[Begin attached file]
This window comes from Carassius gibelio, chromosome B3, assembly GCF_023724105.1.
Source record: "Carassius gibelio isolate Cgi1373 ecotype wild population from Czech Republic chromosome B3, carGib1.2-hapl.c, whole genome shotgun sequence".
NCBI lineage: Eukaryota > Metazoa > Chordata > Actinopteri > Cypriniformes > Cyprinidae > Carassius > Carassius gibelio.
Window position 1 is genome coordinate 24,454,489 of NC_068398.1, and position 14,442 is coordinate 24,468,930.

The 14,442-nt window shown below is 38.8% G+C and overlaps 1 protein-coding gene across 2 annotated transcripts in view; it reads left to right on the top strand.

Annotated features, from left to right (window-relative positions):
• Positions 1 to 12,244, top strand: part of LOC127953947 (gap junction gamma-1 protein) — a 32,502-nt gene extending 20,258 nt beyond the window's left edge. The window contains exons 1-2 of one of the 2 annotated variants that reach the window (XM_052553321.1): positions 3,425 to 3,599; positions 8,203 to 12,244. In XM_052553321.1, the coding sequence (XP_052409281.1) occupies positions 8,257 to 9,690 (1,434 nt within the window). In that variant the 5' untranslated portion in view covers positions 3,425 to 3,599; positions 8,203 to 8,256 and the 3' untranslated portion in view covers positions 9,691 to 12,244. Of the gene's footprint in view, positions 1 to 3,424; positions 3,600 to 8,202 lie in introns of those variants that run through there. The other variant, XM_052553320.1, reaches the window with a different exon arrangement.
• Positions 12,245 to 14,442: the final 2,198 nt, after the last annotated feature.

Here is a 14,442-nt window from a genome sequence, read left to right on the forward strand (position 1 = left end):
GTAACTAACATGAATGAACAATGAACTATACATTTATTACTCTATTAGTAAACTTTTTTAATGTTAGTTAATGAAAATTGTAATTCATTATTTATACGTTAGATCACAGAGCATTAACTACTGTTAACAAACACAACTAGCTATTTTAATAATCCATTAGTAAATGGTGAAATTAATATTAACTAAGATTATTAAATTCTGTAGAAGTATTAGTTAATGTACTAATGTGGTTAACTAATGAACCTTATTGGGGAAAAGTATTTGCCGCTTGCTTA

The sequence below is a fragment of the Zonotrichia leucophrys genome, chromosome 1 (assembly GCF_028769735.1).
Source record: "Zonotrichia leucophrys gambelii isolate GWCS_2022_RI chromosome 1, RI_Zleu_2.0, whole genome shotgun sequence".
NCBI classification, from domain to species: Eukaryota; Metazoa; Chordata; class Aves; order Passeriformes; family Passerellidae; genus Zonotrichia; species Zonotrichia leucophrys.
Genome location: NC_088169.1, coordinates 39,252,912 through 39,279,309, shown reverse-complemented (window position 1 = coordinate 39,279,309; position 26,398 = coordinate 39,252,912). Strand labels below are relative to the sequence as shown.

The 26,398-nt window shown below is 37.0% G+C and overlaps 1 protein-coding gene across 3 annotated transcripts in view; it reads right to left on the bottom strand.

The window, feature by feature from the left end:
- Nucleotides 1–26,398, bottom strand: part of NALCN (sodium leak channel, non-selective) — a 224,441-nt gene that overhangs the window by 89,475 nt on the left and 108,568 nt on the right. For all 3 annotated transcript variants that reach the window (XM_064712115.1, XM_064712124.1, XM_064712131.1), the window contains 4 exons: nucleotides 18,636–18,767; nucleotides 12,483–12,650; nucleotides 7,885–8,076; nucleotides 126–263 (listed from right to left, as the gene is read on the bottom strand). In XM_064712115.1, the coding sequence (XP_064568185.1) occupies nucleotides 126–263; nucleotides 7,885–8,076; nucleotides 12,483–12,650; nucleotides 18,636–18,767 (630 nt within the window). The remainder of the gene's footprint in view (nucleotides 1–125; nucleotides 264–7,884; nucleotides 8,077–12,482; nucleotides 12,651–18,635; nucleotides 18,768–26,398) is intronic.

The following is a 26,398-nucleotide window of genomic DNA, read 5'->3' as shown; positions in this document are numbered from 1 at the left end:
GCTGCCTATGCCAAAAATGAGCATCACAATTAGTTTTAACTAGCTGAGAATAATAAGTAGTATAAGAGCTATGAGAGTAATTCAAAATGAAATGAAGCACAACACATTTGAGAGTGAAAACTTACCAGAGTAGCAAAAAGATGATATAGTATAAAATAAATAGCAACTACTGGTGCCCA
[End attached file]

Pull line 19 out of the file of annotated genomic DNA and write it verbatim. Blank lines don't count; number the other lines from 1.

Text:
GCTGCCTATGCCAAAAATGAGCATCACAATTAGTTTTAACTAGCTGAGAATAATAAGTAGTATAAGAGCTATGAGAGTAATTCAAAATGAAATGAAGCACAACACATTTGAGAGTGAAAACTTACCAGAGTAGCAAAAAGATGATATAGTATAAAATAAATAGCAACTACTGGTGCCCA